- Nov 17, 2016
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I've used saphir mirror gloss on the toes only for mirror shine on shellHello guys,
I have a few pairs of shell cordovan shoes. I only use renovateur once in a while and brush. Anyone knows how do the asian care masters get the mirror shine on shell? With classic wax?
Usually just brushing (with any type of brush) would get cream out of brogue holes. You mentioned you apply cream with your fingers. I use this method as well and I never have problems with cream in brogue holes. Probably due to applying thinner coats?I have used a lot of brushes and polishes over the years. I tend, now, to use mostly Collonil neutral cream. I get fed up with it when I clean brogues. It tends to stick itself into the brogue holes. I use my finger to apply creams and polishes.
I have never used a round, dauber brush. Would this be a way of making sure that cream doesn't get into broguing?
Second, a terrible question. Would it be OK to use the same dauber brush for different colour brogue shoes? I know that, technically, the answer is 'no' but has anyone done this? I find shoe cleaning less attractive than I once did and as long as my shoes stay well brushed and clean, I would be happy to break the rules, if possible. Yours in shoe care, Munky.
Hello Luigi, it was lovely to hear from you again. As you know, I owe the 'finger application' to you. I also do what you describe with a brush, over filled brogue holes. A few taps with the brush and the polish has gone. I suppose I was looking for a seriously lazy method of application that didn't fill the holes in the first place. I think I will stick to this routine and try not to be such a sloth. With fraternal good wishes, Munky.@Munky , I know you used to have several different large brushes, one for each colour of shoe, so I don't think you need any dauber.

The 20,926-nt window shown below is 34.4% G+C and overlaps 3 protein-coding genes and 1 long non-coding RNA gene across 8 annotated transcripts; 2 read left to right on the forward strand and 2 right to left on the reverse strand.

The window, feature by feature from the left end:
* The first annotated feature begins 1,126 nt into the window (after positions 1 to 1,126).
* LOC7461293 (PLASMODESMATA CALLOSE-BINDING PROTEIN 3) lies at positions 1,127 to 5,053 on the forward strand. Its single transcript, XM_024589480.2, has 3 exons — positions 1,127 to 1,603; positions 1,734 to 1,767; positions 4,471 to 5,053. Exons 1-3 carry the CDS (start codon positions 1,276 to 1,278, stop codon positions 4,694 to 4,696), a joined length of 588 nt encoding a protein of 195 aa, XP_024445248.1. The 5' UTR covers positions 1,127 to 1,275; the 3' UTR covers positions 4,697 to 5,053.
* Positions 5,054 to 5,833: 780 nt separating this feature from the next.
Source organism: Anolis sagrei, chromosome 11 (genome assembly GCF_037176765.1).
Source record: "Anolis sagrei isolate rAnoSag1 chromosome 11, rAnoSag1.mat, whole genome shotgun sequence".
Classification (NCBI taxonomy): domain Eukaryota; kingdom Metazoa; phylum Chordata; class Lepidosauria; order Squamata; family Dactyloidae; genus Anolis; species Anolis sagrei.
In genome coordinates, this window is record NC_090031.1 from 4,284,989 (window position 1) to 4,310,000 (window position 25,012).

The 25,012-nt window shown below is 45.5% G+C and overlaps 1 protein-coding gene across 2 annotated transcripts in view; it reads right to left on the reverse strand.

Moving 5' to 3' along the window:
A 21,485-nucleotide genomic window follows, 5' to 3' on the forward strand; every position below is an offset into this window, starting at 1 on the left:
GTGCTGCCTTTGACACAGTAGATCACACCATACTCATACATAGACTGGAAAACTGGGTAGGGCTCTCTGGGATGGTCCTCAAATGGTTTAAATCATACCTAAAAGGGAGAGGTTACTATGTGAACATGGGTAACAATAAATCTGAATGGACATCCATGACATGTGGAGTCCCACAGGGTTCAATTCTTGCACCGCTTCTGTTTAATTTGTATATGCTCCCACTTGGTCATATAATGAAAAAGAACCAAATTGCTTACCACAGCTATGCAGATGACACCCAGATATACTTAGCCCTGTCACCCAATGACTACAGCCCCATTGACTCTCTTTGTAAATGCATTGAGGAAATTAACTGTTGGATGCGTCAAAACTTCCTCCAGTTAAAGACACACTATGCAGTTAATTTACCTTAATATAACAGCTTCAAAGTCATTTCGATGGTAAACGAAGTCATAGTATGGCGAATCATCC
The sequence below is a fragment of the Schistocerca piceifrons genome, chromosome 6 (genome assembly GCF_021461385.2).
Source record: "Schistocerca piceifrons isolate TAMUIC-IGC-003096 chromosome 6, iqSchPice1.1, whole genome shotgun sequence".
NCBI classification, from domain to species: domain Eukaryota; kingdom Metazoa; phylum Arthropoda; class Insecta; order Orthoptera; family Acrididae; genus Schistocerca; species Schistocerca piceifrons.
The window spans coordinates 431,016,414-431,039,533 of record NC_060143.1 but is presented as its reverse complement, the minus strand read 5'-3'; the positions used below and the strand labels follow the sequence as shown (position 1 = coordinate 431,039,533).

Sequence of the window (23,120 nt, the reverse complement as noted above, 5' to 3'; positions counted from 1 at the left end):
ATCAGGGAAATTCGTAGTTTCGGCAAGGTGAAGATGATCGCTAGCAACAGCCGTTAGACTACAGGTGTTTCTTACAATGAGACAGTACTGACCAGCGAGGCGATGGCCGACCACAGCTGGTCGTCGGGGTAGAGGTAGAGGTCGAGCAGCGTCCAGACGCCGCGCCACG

I too spread the cream on my shoes with my bare finger and, if the broguing gets clogged, I remove the surplus of cream by gently dabbing the brush in a vertical motion over the holed or jagged part of the vamp (with narrow circular movements) before starting with the usual long, steady, back-and-forth strokes.
I found that this removes the clogging with little if any effort.
Glad to read you! Luigi
Just keep sanding until you removed wax/edge dressing products and get to the bare leather beneath. It won't harm the edge (you're just removing top coat) as long as you're cautious enough to not sand the upperHappy Thursday, all!
I asked this question over in the Vintage Shoe thread, but I wanted to share it here.
I've seen some posts (my apologies for not remembering who they were from) of people who have sanded sole edges to remove the dark color and turn them a "natural" color. For anyone that has done it, did you use anything to lighten the color of the sanded sole edge? A diluted bleach solution for example? Or was it just sand, sand, sand until you got them as light as you could? Does anyone have any recommendations for something that could lighten the edges without causing grievous harm to them?
Thanks! I should have said that I've already sanded the edges to remove the original top coat/edge dressing and expose the bare leather underneath. However, that leather is still dark so there isn't much contrast with the brown uppers. This is a comparison. The edge on the right is untouched. The edge on the left is after some pretty aggressive hand sanding with 120 gritJust keep sanding until you removed wax/edge dressing products and get to the bare leather beneath. It won't harm the edge (you're just removing top coat) as long as you're cautious enough to not sand the upper
I'm not sure what your goal is here. Do you just want a lighter shade around the soles? If so...er, why? From the photo, you seem to have got very close to the uppers and the seam. Less, as always, is more. Also, what is going on in the right shoe, at the bottom? The uppers seem in need of a bit of care, too. They look very dry. Sorry to be such a misery face! Yours, Munky.Thanks! I should have said that I've already sanded the edges to remove the original top coat/edge dressing and expose the bare leather underneath. However, that leather is still dark so there isn't much contrast with the brown uppers. This is a comparison. The edge on the right is untouched. The edge on the left is after some pretty aggressive hand sanding with 120 grit
View attachment 1051571
I think the leather they used is just that dark (or the edge dye they used penetrated deeply). I'd love to find a way to get it lighter.